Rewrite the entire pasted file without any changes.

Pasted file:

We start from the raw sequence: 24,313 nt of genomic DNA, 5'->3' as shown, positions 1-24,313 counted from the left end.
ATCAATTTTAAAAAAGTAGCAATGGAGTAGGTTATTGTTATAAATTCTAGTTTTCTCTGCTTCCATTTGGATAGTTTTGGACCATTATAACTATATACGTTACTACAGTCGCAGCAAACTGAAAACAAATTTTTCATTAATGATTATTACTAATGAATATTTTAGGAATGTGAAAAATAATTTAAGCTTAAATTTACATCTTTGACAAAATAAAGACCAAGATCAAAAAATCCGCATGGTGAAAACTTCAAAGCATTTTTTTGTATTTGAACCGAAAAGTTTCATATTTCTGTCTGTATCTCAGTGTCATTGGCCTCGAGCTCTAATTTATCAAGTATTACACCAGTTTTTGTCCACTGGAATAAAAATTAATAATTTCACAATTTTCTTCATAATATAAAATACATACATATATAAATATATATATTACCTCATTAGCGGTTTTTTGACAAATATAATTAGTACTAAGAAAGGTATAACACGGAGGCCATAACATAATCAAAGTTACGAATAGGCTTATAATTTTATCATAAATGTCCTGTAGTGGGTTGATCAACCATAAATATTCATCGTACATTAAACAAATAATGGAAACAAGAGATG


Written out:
We start from the raw sequence: 24,313 nt of genomic DNA, 5'->3' as shown, positions 1-24,313 counted from the left end.
ATCAATTTTAAAAAAGTAGCAATGGAGTAGGTTATTGTTATAAATTCTAGTTTTCTCTGCTTCCATTTGGATAGTTTTGGACCATTATAACTATATACGTTACTACAGTCGCAGCAAACTGAAAACAAATTTTTCATTAATGATTATTACTAATGAATATTTTAGGAATGTGAAAAATAATTTAAGCTTAAATTTACATCTTTGACAAAATAAAGACCAAGATCAAAAAATCCGCATGGTGAAAACTTCAAAGCATTTTTTTGTATTTGAACCGAAAAGTTTCATATTTCTGTCTGTATCTCAGTGTCATTGGCCTCGAGCTCTAATTTATCAAGTATTACACCAGTTTTTGTCCACTGGAATAAAAATTAATAATTTCACAATTTTCTTCATAATATAAAATACATACATATATAAATATATATATTACCTCATTAGCGGTTTTTTGACAAATATAATTAGTACTAAGAAAGGTATAACACGGAGGCCATAACATAATCAAAGTTACGAATAGGCTTATAATTTTATCATAAATGTCCTGTAGTGGGTTGATCAACCATAAATATTCATCGTACATTAAACAAATAATGGAAACAAGAGATG